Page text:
It was truly a pleasure to talk with the folks of the Delta County Historical Society.

New Chapter in Finnish in the United States Book

I've been given the chance to write a chapter in the book that is being calling the definitive history of Finns in North America. The title of the book, Finns in the United States: A History of Settlement, Dissent, and Integration, is being edited by Dr. Auvo Kostiainen, who lives and works in Turku, Finland.

I'm truly honored to be a part of this publication as I've been collaborating with some of the names I've grown up reading in the study of Finnish American history. In addition to Auvo, Dr. Arnold Alanen, Dr. Jon Saari, Dr. Peter Kivisto, and a host of others are contributing to the book.

My chapter in the book was a bit of a surprise for me to write, however. When initially approached I thought I was going to be writing something about labor history or perhaps leftist history, but I was asked to write the chapter on religion. This was a unique challenge for me, and although I wrote about religious groups in Finns in Michigan, it was not a topic that I was well-versed in from an academic or scholarly viewpoint.

So, in talking with Auvo, and in thinking about what I might contribute to the scholarship on the religion of the Finns in the United States, I decided that I wanted to bring a historical materialist perspective to the writing on Finnish religion in America. This is a new perspective, and the book is about bringing new perspectives to the study of Finns in the US.

It is also a perspective that will likely be disliked by some as I approach religion not through religious doctrine or by an ecclesiastical foundation; instead I look at religion through politics, economics, and power relations. In thinking about what I could contribute to the discussion of Finns' religious life in America, I noticed that there was not much critical thought regarding this history. With the exception of Douglas Ollila's work, much of the religious history of Finns was celebratory, a who's who of Finnish pastors, or essentially linked with religious scripture.

I chose to write a secular history.

And, it is a secular history that is perhaps what has been missing from the discussion of Finns and religion in the United States. This perspective is also perhaps one with the least preference to the great number of denominations that exist in Finnish North American religious life. Without a doubt, if someone affiliated with the Suomi Synod (now the ELCA) would have wrote this history, it would have likely been biased toward that organization. The same is true for other denominations such as those affiliated the Apostolic, Laestadian, or National (Missouri Synod) churches. Having someone who is essentially a third party, me, write the book shifts bias from institutional bodies to a general look at how religion functioned on the whole for immigrants and their institutions in America.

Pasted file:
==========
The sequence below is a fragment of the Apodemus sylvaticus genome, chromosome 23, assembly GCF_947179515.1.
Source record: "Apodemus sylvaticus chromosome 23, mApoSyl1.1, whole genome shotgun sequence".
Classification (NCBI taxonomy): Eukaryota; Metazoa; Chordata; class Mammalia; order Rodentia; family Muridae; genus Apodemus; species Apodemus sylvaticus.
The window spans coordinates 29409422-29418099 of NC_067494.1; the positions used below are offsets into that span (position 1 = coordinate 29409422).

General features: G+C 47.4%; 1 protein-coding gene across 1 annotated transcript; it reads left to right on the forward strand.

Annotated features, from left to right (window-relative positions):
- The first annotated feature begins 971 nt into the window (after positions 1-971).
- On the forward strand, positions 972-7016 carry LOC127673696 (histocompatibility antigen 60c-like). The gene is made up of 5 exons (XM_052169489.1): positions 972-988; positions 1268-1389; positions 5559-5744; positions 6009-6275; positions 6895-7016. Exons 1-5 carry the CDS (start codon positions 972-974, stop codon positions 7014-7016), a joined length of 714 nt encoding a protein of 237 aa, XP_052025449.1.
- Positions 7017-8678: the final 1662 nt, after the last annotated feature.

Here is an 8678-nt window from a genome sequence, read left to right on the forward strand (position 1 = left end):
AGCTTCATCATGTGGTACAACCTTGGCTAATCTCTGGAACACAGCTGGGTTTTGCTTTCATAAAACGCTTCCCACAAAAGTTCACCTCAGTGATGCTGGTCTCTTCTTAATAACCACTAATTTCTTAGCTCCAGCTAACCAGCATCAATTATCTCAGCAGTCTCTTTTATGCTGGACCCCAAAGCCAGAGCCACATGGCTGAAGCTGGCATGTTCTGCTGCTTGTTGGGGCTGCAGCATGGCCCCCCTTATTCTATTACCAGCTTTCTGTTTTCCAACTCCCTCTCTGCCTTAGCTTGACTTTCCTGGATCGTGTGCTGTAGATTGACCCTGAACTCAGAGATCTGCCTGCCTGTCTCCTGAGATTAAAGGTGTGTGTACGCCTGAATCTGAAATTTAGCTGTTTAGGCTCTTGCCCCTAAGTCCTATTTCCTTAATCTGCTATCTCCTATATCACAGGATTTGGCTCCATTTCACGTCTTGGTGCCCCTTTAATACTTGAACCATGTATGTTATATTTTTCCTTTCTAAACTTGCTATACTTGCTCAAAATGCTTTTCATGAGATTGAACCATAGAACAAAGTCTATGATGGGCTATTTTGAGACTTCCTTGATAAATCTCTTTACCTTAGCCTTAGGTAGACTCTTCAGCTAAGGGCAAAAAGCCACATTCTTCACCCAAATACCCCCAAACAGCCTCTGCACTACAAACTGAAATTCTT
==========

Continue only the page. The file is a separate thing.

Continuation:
It is not a conventional history of religion to say the least, but it is one that might supplement the other quite good histories of other groups that have undertaken the very complex chronicling of Finnish American religious life.

Monday, January 28, 2013

FinnFest 2013 Guided Tour

FinnFest 2013 being held in Hancock, Michigan, is quickly approaching. Thousands are expected to be converging on the Copper Country for the event. As part of the event, I'm giving a guided tour of Finnish American Working Class Places and Spaces. Info about this tour and others available is on the FinnFest web site:

Below is the description of the tour. Later I'll give more information on the specifics of the tour: stops, time, information covered, etc.

Thursday, June 20—Finnish American Working Class Places and Spaces 9:00 am to 4:30 pm

Tour begins and ends at MTU’s Student Development Complex  Pre-registration required. Cost $20 (lunch on your own in Calumet) 20 min. and 40 max. attendance. There is an option to stay in Calumet after tour stops for FinnFest’s Calumet Day if preferred. Shuttle bus will return those who stay in Calumet. Finnish immigrants helped to shape much of the Upper Peninsula’s strong working-class heritage. The struggle they encountered in building America, forming immigrant working-class organizations, and challenging the copper bosses is a remarkable testament to the power an immigrant people can have in shaping new lives in a New World. Though most of those immigrant voices have passed, many of the places and spaces they inhabited remain. This historical tour will link the voices of working-class Finns and the significant structures and landscapes they forged with sweat and sacrifice. Tour stops include the South Range Hall, the site of the former Kansankoti Hall, mining landscapes, the Keweenaw National Historical Park’s Visitor Center, the Italian Hall Memorial site, and graves of Finnish immigrant people who died in Italian Hall at Lake View Cemetery. Labor and immigration historian Gary Kaunonen, author of two books on Michigan’s working-class Finns and co-author of a new book on the 1913-14 Michigan Copper Strike and Italian Hall tragedy, will lead this tour.